Melatonin ( N-acetyl-5-methoxytryptamine) is derived from serotonin within the pineal gland and the retina, where the necessary N-acetyltransferase enzyme is found.

nutrient in clinical practice

Known or Potential Therapeutic Uses

Anodyne, antidepressant, antihyperglycemic, antihypertensive, galactagogue, melatonin precursor, niacin precursor, sedative, serotonin precursor.

Possible Uses

Agalactia, anorexia, bulimia, appetite suppression, bipolar disorder, carcinoid syndrome, dementia, depression, fibromyalgia, Hartnup's disease, hypertension, insomnia, mania, menopausal symptoms, migraine headaches, obesity, pain syndromes, parkinsonism, phenylketonuria, psychosis, premenstrual syndrome, schizophrenia, serotonin deficiency syndrome.

Deficiency Symptoms

A deficiency of tryptophan may lead to depression, edema, hair depigmentation, insomnia, lethargy, liver damage, muscle loss, pellagra, slowed growth in children, and suicidal thoughts. Metabolic disturbances associated with tryptophan deficiencies are carcinoid syndrome and Hartnup's disease. Symptoms of serotonin deficiency syndrome (SDS) include nervousness, anxiety, sleep disorders, mood disorders, and excessive appetite.

Dietary Sources

Tryptophan is the least abundant amino acid in foods. It tends to be deficient in most dietary proteins and has an uneven distribution. The richest dietary sources include fish, meat, dairy, eggs, nuts, and wheat germ. The seeds of evening primrose are a particularly rich plant source of tryptophan. There is lingering controversy as to the degree to which dietary levels of tryptophan intake affect serotonin and melatonin levels.

Dosage Forms Available


Source Materials for Nutrient Preparations

SyntheticL-tryptophan is manufactured by a fermentation process using pure glucose as a substrate. The products of fermentation are then separated and purified by filtration and purification procedures.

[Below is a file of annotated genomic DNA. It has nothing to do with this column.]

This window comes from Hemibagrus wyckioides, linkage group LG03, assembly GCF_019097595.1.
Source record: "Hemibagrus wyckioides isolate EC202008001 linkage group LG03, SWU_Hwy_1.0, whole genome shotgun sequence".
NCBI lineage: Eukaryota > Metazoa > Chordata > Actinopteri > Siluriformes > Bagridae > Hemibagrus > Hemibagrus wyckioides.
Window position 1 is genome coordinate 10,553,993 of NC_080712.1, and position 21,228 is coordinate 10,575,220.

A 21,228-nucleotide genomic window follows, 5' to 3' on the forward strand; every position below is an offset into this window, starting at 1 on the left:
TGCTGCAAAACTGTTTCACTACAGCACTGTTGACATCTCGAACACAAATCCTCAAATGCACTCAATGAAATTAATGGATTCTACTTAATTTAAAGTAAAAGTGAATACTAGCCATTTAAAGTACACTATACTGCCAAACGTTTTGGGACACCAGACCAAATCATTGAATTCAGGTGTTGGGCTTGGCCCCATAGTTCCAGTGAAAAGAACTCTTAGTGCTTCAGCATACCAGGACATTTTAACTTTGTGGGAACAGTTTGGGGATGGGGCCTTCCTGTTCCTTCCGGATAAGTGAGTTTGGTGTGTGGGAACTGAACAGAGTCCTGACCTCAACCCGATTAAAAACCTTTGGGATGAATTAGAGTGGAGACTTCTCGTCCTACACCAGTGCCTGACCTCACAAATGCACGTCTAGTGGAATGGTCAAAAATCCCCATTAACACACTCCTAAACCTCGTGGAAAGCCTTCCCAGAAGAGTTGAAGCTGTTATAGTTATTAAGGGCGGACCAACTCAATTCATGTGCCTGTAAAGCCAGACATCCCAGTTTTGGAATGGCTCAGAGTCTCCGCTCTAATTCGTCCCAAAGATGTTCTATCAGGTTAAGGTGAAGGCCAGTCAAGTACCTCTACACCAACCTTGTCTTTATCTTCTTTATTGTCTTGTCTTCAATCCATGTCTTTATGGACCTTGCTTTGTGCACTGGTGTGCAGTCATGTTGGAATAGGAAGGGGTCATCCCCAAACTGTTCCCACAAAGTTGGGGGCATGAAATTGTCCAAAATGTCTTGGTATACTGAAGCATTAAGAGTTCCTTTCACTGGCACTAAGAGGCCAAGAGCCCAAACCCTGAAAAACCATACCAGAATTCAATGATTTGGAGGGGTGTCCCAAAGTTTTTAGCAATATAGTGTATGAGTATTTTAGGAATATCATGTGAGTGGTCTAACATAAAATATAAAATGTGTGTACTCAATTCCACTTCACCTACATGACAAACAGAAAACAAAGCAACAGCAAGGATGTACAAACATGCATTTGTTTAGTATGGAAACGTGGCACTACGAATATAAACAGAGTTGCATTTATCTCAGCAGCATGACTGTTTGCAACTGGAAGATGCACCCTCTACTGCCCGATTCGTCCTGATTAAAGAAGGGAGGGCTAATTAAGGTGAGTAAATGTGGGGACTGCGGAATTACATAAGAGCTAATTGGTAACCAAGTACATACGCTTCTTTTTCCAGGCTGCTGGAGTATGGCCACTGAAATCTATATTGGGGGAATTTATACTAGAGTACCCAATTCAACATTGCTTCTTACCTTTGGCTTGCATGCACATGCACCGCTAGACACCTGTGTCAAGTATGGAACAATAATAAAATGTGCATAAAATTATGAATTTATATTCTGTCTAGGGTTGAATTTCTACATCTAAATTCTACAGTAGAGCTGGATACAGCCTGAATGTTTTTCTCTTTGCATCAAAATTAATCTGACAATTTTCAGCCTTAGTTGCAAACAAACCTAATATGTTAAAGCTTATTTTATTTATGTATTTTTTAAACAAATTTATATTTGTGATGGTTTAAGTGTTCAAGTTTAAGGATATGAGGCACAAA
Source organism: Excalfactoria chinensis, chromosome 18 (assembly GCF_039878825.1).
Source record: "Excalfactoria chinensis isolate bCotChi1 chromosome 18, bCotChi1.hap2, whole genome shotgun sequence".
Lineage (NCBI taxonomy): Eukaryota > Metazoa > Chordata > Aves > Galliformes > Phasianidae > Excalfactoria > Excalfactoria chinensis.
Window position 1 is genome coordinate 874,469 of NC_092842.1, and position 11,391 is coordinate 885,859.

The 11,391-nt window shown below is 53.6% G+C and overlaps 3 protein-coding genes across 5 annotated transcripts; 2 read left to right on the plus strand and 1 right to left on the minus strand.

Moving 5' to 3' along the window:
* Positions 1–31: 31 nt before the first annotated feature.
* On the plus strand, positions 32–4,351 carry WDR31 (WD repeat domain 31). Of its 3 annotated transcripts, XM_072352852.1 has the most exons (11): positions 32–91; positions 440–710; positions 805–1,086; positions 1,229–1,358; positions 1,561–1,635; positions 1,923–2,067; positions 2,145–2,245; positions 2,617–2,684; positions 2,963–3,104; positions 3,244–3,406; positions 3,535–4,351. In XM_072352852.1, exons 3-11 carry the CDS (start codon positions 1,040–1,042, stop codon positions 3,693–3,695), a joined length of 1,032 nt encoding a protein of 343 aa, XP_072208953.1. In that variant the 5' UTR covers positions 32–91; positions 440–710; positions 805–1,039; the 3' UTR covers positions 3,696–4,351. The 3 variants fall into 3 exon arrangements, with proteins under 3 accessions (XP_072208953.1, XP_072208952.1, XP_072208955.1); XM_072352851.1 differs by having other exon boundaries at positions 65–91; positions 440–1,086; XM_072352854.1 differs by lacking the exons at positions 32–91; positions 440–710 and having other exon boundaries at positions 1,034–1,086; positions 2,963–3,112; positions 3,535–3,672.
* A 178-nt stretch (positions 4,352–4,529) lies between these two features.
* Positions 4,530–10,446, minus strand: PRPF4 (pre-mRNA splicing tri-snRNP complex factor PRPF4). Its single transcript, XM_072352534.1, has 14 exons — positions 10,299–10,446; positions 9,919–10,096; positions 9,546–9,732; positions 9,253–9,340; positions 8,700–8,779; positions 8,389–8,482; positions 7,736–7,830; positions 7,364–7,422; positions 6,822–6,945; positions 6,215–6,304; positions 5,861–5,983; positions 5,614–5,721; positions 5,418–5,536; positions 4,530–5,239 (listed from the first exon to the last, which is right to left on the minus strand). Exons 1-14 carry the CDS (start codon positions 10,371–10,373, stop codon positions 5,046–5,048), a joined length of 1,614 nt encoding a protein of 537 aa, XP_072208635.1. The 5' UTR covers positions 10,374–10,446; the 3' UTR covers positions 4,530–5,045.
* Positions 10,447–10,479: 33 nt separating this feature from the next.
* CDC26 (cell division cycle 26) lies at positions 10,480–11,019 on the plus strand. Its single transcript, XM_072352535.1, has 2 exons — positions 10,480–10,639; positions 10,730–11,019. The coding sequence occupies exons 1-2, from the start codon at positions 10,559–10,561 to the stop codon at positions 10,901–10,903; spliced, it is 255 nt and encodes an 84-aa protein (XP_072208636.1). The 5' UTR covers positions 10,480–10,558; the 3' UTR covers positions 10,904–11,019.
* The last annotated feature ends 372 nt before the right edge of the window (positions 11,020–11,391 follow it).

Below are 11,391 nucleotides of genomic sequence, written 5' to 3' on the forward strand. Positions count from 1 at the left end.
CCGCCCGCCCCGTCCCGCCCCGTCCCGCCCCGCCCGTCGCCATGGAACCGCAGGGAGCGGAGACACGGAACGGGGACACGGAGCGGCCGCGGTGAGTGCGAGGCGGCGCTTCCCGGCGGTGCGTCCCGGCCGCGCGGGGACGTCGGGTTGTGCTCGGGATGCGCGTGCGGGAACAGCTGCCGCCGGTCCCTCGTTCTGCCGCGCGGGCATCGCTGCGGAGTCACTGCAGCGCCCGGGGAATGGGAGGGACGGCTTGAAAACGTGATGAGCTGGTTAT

Dosage Range


  • Dietary:   Minimum daily requirements are estimated as 0.25 g for males and 0.15 g for females.
    • Average U.S. daily intake: 1.0 to 1.5 g.
    • Recommended dietary allowance (RDA): 200 mg per day.
  • Supplemental/Maintenance:   Supplementation usually not necessary.
  • Pharmacologic/Therapeutic:   0.5 to 4.0 g per day, short-term use. Occasionally, doses of 8 to 12 g daily, given in three or four equally divided doses, are used in the treatment of depression.

WhenL-tryptophan is prescribed within the context of integrative clinical management, the dosage will typically start low and increase gradually as needed. Clinical response will often require 60 days to demonstrate full benefits. Daily dosage usually does not exceed 1 gram per 100 pounds of body weight (1 g/100 lb).

Toxic: 7 g per 150 lb body weight.

safety profile


L-Tryptophan is an essential amino acid generally considered to have a low risk of toxicity, when used at typical dietary or supplemental intake levels, barring contraindications.

Nutrient Adverse Effects

General Adverse Effects

Anorexia, dizziness, drowsiness, dry mouth, headache, nausea, sexual disinhibition.

Long-term supplementation or treatment with tryptophan may increase plasma levels of other amino acids, potentially resulting in various adverse effects.


Studies in humans have shown that 100 mg/kg/day of tryptophan, corresponding to 7 g/150 lb, can cause gastric irritation, vomiting, and head twitching. A dosage of 800 mg/kg given to rhesus monkeys did not produce detectable clinical adverse effects.

Although tryptophan is a naturally occurring substance in the body, controversies surround serious adverse reactions to reported contaminants in bothL-tryptophan and 5-HTP.